A tax expert has argued that Chancellor Rishi Sunak’s wife opted to adopt ‘non-dom’ status, thus choosing to pay less tax in the UK. He also says having the status may suggest someone has long-term plans to leave the country.
In an article for The Conversation, Professor Ronen Palan explained what ‘non-domiciled’ tax status means in Britain and pointed out that the ‘only reason’ anyone would claim the status is to save money. money on payment of tax. It also calculated that Mr Sunak’s wife, Akshata Murty, would have paid an extra £150,000 in National Insurance contributions following her husband’s decision to raise the tax – but would have avoided that cost as a non-dom.
Ms Murty defended her non-dom status on the basis of her Indian citizenship and also promised to pay UK tax on her worldwide earnings in future. But Professor Palan, who advises the Tax Justice Network, says his Indian citizenship doesn’t explain the whole story.
Below are the professor’s 5 key points on the Chancellor’s wife’s controversial tax status. His guide ranges from explaining the principle of no-dom to why Mr. Sunak himself was one of the only people able to challenge his wife’s tax privileges.
Non-dom status explained
Professor Palan writes: “Non-domicile, or non-dom, is a British tax status that has existed since the French Revolution – yes, for so long. It allows someone born in another country, or if their parent is from from another country, to pay UK tax only on their UK income. The system allowed wealthy foreign immigrants to enjoy all the benefits of living in the UK, while paying very little UK tax because they earn most, if not all, of their income abroad.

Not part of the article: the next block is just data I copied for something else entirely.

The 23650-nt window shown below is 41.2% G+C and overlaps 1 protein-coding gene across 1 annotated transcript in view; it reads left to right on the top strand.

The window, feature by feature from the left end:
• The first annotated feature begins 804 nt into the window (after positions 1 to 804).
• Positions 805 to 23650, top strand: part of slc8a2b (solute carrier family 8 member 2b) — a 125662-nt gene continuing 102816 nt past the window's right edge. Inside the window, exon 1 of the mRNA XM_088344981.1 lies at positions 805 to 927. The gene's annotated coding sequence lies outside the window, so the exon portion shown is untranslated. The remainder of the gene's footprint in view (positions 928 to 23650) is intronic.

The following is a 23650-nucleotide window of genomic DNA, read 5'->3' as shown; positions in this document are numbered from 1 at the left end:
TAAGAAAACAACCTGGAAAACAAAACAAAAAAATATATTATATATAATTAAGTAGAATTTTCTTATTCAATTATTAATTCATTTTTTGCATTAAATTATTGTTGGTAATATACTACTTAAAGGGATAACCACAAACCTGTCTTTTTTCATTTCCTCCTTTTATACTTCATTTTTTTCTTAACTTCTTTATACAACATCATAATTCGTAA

He goes on to say that many of Britain’s wealthiest residents contribute little to society in direct taxes. But proponents of non-dom status say they contribute indirectly, by purchasing goods and services (and therefore contributing via VAT).
In 2015, the non-dom system was reformed, after criticism in the press. The status is now limited to 15 years.
Professor Palan says the changes have reduced the number of people claiming non-dom status, so only the very wealthy bother to do so. But he said that in practice, after 15 years, non-dom citizens often leave the UK for five years, only to return again and claim another 15 years as a non-dom in the UK.
The ‘only reason’ to claim non-dom status is to pay less tax
Professor Palan doesn’t mince words on the reasons for non-dom status. He says: ‘The only reason I can see for people claiming non-dom status instead of being an ordinary UK tax resident is if they calculate they will end up paying less tax on their worldwide income Either because taxation in their home country of origin (or where the income is earned) is so much lower than in the UK, or because they can avoid paying tax at all. “
He explained that Mr Sunak’s wife, Ms Murty, would earn £11.5million in annual dividends from her stake in her father’s India-based IT business. Her non-dom status means she doesn’t have to pay UK tax on that income.
According to Professor Palan’s calculations, a person without non-dom status in the position of the Chancellor’s wife would have paid almost £5million in income tax in the last year in the UK. He also thinks it would have meant around £250,000 in National Insurance contributions.